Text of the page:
Books to build mathematical understanding in Kindy

Your child will be introduced to many different mathematical skills and concepts in Kindy. Here are some books you can read together to familiarise your child with some important concepts in a fun way!

Goodnight Numbers

Written by Danica McKellar and illustrated by Alicia Padron.

With this bedtime picture book, you and your child will say goodnight to things around the home - toys, pots and pans, and pets - while identifying the numbers you both see in them. For example, “Goodnight to the tricycle which has three wheels” or “Goodnight to the pet cat which has four legs”.

This book will help your child quantify collections and learn how numbers work by linking numbers to the objects they see in the real world.

All Through The Year

Written by Jane Godwin and illustrated by Anna Walker.

Help your child become familiar with ideas associated with time with this lovely book. It takes them on a journey through all the months of the year, explores seasons and relates the passing of time to the experiences of a young girl.

Where Is The Green Sheep?

Written by Mem Fox and illustrated by Judy Horacek.

This fun book gets your child to join in a mission to find the green sheep. Throughout its pages they will see and identify many sheep of different varieties: What makes them the same? What makes these sheep different from each other?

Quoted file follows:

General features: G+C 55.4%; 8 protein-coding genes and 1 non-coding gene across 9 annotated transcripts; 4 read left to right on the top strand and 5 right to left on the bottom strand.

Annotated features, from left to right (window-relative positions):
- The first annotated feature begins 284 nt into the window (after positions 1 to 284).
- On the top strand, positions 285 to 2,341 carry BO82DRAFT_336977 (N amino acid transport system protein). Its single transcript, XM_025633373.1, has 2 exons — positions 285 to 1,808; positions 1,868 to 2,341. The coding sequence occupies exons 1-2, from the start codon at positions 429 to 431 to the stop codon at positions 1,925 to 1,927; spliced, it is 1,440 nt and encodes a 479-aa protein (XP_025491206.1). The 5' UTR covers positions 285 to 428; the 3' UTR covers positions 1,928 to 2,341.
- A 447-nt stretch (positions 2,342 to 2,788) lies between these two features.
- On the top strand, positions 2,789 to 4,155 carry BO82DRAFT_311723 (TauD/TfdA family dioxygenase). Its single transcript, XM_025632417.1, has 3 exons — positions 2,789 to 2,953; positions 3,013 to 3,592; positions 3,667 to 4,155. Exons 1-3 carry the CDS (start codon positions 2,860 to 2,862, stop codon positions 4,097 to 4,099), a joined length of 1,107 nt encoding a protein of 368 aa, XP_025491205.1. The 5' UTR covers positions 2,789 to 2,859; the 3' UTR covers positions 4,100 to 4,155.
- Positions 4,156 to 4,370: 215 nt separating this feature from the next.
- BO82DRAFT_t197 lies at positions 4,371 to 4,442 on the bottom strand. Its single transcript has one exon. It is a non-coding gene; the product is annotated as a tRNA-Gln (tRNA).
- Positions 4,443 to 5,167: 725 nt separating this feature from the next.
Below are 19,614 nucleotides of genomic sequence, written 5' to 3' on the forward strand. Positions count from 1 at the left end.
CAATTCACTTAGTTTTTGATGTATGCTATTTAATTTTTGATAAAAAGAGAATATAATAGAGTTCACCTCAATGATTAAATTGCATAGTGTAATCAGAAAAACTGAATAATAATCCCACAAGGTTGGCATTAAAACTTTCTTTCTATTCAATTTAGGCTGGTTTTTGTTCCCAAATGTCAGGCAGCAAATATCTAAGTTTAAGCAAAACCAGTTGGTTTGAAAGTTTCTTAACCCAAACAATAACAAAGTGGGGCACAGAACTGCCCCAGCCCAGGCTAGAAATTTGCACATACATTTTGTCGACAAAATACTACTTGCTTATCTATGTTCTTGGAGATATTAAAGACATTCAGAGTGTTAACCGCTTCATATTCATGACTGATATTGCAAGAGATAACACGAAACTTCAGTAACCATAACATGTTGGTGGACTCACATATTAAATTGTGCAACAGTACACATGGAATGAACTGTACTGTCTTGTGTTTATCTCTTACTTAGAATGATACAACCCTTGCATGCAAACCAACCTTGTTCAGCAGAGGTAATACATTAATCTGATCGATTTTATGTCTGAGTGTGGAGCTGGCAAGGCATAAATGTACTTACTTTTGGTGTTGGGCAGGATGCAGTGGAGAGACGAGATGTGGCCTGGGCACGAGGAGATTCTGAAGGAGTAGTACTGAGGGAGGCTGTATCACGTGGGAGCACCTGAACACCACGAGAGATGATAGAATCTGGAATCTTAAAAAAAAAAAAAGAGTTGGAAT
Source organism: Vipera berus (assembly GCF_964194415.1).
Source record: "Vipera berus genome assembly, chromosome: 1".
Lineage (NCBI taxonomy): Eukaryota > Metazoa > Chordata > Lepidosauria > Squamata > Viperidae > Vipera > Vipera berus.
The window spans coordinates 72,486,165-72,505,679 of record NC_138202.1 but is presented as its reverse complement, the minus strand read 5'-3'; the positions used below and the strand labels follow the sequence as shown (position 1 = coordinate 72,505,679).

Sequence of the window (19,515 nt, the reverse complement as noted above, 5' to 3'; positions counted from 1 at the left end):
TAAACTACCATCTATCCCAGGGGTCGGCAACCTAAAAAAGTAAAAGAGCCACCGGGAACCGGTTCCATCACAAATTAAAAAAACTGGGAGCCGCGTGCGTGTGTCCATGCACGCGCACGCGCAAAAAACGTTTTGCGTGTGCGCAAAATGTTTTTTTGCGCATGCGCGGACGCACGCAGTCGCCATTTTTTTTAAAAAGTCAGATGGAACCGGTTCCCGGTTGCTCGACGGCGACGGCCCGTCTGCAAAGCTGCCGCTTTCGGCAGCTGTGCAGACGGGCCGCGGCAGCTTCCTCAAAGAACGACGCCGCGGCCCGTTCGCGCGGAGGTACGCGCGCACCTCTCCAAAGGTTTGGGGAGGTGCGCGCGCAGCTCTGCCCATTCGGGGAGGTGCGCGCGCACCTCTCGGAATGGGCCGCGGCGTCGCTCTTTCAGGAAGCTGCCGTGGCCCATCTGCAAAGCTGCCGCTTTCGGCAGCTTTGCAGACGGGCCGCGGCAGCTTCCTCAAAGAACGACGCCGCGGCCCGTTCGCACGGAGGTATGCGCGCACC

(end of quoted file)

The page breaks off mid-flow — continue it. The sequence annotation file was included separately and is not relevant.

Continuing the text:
You can use this book to explore early patterning skills and quantifying collections.

Ten Black Dots

Written and illustrated by Donald Crews.

This eye-catching picture book can help your child build confidence with quantifying collections. Along the way they can enjoy rhymes, identify common objects and observe how the black dots are used in the book’s illustrations to represent different items like buttons, seeds and even spots on a snake!

Absolutely One Thing, Featuring Charlie and Lola

Written and illustrated by Lauren Child.

On this trip to the shops with Charlie and Lola, your child will see how numbers can be used in lots of different contexts. Lola is nine minutes late and it takes eight minutes to find her shoes - and of course there are the birds to count along the way.

This book gives your child the chance to practice quantifying collections and even think like a mathematician as they learn about the fine art of negotiation.

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